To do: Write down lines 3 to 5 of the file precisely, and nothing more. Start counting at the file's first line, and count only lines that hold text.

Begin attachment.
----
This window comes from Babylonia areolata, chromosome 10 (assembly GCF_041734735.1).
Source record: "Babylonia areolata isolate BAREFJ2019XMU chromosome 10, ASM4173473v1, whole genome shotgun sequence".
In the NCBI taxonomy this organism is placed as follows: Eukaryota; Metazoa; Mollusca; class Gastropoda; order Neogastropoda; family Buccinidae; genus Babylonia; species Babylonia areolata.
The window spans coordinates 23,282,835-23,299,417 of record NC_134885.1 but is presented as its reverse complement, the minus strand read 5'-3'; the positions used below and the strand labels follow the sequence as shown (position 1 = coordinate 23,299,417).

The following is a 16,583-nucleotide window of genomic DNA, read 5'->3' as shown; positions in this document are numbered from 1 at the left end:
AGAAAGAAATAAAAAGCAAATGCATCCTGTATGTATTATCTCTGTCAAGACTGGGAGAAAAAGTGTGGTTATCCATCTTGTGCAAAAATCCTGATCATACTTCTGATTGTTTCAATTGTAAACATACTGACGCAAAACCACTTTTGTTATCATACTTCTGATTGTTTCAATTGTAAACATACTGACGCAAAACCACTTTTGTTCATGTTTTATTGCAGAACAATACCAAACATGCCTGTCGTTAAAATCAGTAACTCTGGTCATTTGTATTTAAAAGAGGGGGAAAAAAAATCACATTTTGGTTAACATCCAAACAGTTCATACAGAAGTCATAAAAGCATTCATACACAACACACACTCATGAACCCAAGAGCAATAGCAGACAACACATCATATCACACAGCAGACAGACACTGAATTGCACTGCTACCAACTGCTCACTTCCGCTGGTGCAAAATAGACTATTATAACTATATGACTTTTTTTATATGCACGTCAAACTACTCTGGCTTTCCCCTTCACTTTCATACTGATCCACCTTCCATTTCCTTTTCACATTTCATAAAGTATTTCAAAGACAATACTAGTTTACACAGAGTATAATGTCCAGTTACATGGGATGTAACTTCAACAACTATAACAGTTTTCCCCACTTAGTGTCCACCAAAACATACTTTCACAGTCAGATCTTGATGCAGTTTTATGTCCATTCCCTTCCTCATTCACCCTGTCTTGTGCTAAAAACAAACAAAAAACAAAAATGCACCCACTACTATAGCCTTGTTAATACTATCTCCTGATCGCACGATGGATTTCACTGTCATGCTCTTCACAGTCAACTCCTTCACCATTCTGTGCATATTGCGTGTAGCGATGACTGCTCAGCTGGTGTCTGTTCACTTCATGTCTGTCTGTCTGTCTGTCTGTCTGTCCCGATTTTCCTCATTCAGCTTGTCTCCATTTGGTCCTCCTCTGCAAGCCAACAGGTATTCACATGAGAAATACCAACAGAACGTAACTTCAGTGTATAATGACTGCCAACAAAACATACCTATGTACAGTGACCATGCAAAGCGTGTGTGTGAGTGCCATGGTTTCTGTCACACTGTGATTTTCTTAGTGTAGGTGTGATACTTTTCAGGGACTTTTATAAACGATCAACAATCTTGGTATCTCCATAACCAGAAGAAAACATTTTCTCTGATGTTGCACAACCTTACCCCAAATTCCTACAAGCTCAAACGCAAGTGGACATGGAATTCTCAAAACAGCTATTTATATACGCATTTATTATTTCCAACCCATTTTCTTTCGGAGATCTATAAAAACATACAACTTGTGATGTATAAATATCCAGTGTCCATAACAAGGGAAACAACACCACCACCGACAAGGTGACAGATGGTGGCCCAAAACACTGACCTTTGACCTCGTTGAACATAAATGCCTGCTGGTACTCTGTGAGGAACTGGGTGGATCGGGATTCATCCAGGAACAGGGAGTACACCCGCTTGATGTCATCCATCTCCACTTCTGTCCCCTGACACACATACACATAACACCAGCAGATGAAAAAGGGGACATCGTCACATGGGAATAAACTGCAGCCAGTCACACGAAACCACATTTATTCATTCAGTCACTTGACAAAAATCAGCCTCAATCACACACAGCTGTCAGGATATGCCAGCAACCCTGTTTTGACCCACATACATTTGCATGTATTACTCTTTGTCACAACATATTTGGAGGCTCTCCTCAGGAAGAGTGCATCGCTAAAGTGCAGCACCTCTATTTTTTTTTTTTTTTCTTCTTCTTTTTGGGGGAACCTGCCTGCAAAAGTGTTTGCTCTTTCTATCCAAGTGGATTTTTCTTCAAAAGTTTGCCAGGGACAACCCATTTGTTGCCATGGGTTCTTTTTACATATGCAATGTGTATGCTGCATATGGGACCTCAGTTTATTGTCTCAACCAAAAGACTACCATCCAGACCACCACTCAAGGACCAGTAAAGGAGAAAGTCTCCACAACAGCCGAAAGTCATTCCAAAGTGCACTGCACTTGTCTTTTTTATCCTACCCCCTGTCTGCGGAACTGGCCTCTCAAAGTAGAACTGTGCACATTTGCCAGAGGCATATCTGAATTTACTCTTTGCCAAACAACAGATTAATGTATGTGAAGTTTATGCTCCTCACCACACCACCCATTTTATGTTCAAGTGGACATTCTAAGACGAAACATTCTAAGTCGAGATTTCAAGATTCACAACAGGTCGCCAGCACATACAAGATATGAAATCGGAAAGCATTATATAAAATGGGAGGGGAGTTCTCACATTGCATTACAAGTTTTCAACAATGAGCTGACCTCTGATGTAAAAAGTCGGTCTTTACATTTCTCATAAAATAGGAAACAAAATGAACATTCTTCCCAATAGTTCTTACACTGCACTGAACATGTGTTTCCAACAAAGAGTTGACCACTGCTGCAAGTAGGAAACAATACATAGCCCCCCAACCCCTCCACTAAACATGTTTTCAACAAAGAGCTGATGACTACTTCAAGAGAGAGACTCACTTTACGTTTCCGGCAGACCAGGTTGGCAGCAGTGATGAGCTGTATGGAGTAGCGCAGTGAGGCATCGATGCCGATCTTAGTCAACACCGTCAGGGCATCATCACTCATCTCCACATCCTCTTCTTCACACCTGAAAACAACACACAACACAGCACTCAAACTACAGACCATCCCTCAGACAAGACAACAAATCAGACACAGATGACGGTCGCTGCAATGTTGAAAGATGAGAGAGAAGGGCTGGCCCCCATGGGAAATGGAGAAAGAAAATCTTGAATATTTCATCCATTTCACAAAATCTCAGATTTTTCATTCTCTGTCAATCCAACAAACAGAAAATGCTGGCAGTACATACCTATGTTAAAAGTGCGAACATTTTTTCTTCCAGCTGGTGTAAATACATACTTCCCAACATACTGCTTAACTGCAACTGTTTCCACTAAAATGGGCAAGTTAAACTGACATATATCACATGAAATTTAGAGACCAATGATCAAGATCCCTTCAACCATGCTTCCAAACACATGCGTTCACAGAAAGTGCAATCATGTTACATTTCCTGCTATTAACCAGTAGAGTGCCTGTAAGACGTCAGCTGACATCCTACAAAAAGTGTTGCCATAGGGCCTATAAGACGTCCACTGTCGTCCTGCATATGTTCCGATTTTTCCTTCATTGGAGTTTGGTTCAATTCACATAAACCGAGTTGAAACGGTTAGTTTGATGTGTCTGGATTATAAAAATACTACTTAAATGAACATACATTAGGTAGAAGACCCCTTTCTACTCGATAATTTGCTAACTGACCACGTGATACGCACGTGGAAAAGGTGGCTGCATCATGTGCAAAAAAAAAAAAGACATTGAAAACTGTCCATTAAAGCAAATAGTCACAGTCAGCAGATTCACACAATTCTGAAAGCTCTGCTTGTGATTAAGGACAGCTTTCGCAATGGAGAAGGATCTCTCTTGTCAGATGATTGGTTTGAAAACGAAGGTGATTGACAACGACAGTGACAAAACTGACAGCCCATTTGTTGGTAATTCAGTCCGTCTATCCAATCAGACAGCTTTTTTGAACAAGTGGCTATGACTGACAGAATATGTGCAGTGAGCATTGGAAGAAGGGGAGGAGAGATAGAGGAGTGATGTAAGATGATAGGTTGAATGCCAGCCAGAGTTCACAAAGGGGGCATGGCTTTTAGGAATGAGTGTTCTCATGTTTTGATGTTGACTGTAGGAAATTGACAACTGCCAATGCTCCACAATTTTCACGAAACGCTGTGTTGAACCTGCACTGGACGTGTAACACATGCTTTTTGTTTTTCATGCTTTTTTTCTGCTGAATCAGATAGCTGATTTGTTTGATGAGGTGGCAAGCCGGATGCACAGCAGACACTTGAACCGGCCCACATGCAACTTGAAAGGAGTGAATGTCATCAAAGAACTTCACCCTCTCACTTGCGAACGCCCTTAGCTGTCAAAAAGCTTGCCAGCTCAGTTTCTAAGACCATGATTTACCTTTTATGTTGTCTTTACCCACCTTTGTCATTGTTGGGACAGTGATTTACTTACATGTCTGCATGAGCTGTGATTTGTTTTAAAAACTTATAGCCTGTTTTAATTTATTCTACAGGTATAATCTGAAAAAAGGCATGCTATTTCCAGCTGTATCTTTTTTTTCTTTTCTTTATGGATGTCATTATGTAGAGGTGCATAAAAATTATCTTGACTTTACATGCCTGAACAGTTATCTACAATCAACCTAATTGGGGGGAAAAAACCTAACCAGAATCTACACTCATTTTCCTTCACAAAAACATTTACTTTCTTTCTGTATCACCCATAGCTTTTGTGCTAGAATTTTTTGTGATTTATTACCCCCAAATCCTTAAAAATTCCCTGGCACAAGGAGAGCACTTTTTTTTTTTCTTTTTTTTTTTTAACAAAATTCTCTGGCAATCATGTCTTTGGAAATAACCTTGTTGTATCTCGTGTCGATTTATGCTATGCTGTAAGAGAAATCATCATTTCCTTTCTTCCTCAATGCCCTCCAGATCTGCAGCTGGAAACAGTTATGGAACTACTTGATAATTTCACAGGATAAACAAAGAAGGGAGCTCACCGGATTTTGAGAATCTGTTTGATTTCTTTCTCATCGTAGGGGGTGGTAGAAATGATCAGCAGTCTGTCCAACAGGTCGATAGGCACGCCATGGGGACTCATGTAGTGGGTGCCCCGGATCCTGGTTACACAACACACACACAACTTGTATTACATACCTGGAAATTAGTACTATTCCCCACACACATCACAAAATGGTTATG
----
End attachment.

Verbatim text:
In the NCBI taxonomy this organism is placed as follows: Eukaryota; Metazoa; Mollusca; class Gastropoda; order Neogastropoda; family Buccinidae; genus Babylonia; species Babylonia areolata.
The window spans coordinates 23,282,835-23,299,417 of record NC_134885.1 but is presented as its reverse complement, the minus strand read 5'-3'; the positions used below and the strand labels follow the sequence as shown (position 1 = coordinate 23,299,417).

The following is a 16,583-nucleotide window of genomic DNA, read 5'->3' as shown; positions in this document are numbered from 1 at the left end: